Housing Complex's Security Cameras Frowned Upon By NYCHA
With so many shootings in public housing developments this summer and a cry for many security cameras, one family has taken matters into its own hands. But that's not sitting well with the housing authority. NY1's Dean Meminger filed the following report.
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It's not a safety measure many public housing residents take, putting up their own security cameras. But a family at the Parkside Houses in the Bronx did it this summer after an 88-year-old woman was killed inside her apartment at the nearby Pelham Parkway houses. Neither development has security cameras.
The husband, who only gave his first name (David), didn't want his face shown.
"I fear for my family's safety now, so I took it into my hands to put my own cameras," he said. "But not only to see what's going on for me but for my neighbors."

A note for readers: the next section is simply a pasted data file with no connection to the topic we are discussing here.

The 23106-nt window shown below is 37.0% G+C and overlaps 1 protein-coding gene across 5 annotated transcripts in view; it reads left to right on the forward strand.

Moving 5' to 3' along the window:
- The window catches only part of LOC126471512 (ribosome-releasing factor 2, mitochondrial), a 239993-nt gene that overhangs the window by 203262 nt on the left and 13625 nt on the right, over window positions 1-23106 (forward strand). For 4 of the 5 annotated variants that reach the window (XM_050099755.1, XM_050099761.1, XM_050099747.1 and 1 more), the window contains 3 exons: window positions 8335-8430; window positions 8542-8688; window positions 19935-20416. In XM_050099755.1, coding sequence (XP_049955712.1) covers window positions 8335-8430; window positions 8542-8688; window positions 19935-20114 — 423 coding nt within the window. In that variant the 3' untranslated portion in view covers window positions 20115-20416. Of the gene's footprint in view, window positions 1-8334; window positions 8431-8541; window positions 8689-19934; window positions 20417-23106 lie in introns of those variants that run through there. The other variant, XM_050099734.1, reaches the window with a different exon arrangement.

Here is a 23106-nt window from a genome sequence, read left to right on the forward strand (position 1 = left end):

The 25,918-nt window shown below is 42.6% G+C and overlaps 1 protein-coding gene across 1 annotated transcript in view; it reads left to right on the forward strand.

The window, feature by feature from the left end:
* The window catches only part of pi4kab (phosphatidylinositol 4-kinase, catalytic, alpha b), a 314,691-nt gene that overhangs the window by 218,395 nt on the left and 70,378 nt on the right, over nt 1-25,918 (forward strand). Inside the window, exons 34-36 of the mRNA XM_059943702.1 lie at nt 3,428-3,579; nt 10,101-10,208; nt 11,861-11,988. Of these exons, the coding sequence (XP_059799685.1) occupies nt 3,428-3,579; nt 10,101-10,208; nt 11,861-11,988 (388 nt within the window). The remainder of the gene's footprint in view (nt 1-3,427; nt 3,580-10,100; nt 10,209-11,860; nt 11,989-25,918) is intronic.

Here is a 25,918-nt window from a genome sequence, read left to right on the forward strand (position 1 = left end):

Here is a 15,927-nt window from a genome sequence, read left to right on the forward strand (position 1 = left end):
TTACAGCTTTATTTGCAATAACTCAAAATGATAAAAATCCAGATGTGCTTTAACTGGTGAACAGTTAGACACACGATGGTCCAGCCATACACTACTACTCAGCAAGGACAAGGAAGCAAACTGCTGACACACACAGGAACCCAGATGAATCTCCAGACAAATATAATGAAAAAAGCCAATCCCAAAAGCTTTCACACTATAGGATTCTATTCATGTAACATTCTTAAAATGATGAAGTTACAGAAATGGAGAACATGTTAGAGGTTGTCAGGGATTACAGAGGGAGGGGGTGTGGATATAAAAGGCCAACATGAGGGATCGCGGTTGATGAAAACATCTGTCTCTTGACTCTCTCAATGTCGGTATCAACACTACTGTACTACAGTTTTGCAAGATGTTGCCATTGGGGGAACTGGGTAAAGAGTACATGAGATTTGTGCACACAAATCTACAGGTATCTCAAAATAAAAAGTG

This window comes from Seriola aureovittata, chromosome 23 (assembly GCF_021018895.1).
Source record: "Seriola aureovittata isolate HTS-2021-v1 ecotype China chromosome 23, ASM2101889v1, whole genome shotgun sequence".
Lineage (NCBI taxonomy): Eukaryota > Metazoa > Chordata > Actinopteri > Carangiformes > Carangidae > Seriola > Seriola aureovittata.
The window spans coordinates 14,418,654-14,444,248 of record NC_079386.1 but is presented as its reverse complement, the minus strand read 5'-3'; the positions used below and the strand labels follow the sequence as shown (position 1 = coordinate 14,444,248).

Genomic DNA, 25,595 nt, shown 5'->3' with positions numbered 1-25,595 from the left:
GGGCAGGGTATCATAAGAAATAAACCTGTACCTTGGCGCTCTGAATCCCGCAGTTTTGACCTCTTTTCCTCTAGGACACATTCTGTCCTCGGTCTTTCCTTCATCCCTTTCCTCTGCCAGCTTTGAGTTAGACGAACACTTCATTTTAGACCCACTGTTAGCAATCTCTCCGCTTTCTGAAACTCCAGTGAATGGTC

But the housing authority sent the family members a letter stating it was contemplating their eviction. The reason? Unauthorized surveillance equipment installed. The agency said it can't have residents installing cameras and other equipment in common areas like hallways.
The family said the threat of eviction is outrageous.
"I tried to go to management before we even put the cameras up but I was brushed off," said Rebecca, a resident. "I was never responded to."
The authority said it doesn't want to evict the family but sit down with them and discuss any safety concerns they have. However, they said the bottom line is that the surveillance cameras have to come down.
The family said it will fight to keep them up, especially because their neighbors support the safety tactic.
"They looked and they came inside," David said. "I showed them and they said 'I wish I had this on my floor.'"
Most neighbors did tell NY1 they liked the surveillance cameras but didn't want to appear on our news cameras. One resident did speak out.
"He pays his rent," the resident said. "I don't think there's anything wrong about it. As he said, he wants to protect his family."
And the family said they want the community to know they have cameras on their floor.
"Women are getting raped, groped," David said. "Different things are happening. Kids are getting beat up and stabbed for their sneakers in the hallways. Not in my hallway."
They said if they do catch a crime on camera, they'll gladly turn the video over to police.